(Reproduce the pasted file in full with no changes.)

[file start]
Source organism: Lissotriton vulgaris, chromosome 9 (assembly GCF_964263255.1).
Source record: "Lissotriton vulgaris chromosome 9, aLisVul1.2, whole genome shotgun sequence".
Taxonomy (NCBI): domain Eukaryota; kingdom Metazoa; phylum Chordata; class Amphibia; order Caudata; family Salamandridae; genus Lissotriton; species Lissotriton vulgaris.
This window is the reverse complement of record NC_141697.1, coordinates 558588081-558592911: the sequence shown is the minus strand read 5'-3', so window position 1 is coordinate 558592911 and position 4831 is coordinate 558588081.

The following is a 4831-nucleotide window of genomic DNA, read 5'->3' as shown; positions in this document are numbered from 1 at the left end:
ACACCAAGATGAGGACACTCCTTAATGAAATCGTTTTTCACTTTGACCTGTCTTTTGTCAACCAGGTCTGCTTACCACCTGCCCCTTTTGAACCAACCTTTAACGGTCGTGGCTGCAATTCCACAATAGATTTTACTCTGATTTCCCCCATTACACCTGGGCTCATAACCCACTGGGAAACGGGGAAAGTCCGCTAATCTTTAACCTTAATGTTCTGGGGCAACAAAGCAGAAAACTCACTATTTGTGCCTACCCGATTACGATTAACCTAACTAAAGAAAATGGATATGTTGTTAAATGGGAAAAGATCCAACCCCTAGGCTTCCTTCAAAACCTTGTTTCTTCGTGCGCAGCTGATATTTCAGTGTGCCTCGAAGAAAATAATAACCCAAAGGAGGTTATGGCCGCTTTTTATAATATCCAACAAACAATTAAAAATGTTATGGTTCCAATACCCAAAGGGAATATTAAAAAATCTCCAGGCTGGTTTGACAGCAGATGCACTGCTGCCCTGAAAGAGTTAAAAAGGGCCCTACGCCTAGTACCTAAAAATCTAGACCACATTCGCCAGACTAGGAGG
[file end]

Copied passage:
Source organism: Lissotriton vulgaris, chromosome 9 (assembly GCF_964263255.1).
Source record: "Lissotriton vulgaris chromosome 9, aLisVul1.2, whole genome shotgun sequence".
Taxonomy (NCBI): domain Eukaryota; kingdom Metazoa; phylum Chordata; class Amphibia; order Caudata; family Salamandridae; genus Lissotriton; species Lissotriton vulgaris.
This window is the reverse complement of record NC_141697.1, coordinates 558588081-558592911: the sequence shown is the minus strand read 5'-3', so window position 1 is coordinate 558592911 and position 4831 is coordinate 558588081.

The following is a 4831-nucleotide window of genomic DNA, read 5'->3' as shown; positions in this document are numbered from 1 at the left end:
ACACCAAGATGAGGACACTCCTTAATGAAATCGTTTTTCACTTTGACCTGTCTTTTGTCAACCAGGTCTGCTTACCACCTGCCCCTTTTGAACCAACCTTTAACGGTCGTGGCTGCAATTCCACAATAGATTTTACTCTGATTTCCCCCATTACACCTGGGCTCATAACCCACTGGGAAACGGGGAAAGTCCGCTAATCTTTAACCTTAATGTTCTGGGGCAACAAAGCAGAAAACTCACTATTTGTGCCTACCCGATTACGATTAACCTAACTAAAGAAAATGGATATGTTGTTAAATGGGAAAAGATCCAACCCCTAGGCTTCCTTCAAAACCTTGTTTCTTCGTGCGCAGCTGATATTTCAGTGTGCCTCGAAGAAAATAATAACCCAAAGGAGGTTATGGCCGCTTTTTATAATATCCAACAAACAATTAAAAATGTTATGGTTCCAATACCCAAAGGGAATATTAAAAAATCTCCAGGCTGGTTTGACAGCAGATGCACTGCTGCCCTGAAAGAGTTAAAAAGGGCCCTACGCCTAGTACCTAAAAATCTAGACCACATTCGCCAGACTAGGAGG